A long-brewing entertainment industry court battle comes to a head this week as the U.S. Supreme Court considers whether or not Aereo, a service that redirects over-the-air broadcast television, qualifies as copyright infringement.
Company CEO Chet Kanojia was at the front of a full court press of media outlets last week, at the same time as media mogul and outspoken Aereo backer Barry Diller went all out in an Op-Ed for the Wall Street Journal.
On the other side, ABC – which is behind the lawsuit – and broadcasters maintain that Aereo is stealing its content and should be paying the same re-transmission fees as cable providers. It’s a position backed by the U.S. Department of Justice, which in March cited Aereo for “clearly infringing” broadcaster copyright.
In the battle for public opinion, both sides have been fighting feverishly.
Public vs. Private Performance
Pushing through the various accusations and doomsday predictions of both sides should the other win, in legal terms this case comes down to whether Aereo is a party to public or private performances. If that sounds somewhat unrelated, it’s down to the older language in which copyright law has its roots.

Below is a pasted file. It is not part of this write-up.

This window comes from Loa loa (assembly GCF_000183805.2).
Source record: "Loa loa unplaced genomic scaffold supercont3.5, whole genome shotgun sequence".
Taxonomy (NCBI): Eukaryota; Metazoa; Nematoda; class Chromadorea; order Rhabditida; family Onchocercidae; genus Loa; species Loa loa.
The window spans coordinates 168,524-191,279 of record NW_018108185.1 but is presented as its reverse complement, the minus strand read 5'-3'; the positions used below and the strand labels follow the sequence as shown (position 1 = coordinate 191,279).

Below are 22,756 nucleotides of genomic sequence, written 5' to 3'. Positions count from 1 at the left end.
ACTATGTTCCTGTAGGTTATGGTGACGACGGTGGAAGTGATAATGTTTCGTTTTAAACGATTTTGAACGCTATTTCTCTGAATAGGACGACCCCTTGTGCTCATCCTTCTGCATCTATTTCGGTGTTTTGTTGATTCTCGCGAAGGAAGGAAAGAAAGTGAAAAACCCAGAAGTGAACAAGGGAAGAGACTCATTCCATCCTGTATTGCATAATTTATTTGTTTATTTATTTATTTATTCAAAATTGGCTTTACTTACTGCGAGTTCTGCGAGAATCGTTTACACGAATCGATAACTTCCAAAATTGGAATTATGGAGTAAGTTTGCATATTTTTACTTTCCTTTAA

The Supreme Court is challenged to hold Aereo up to the Copyright Act’s definition of a public performance.
Aereo maintains that it provides an aerial for each individual subscriber household, via private signal, making the relationship one-to-one. ABC and its industry peers will argue that Aereo’s extensive array of micro-antennas constitutes a broadcast to the wider public.
The influence of the decision has been likened to that of the pro-Sony Betamax decision in the 1980s, which defined home recording technology for decades to come.
Claims on Copyright
Whatever the Supreme Court’s decision, the long running Aereo case reveals the topsy turvy relationship between technology and the entertainment industry.
Almost as often as advancing technology opens up a door to a new business model for creative revenue creation, it also seems to cause uproar by closing another one. Managing the need to effectively distribute and showcase creative works must always be balanced with the rights of the creator to decide when and where their work is used.
If you have questions regarding the use of your intellectual property, be it over the airwaves or any other medium, check in with us to check out your copyright.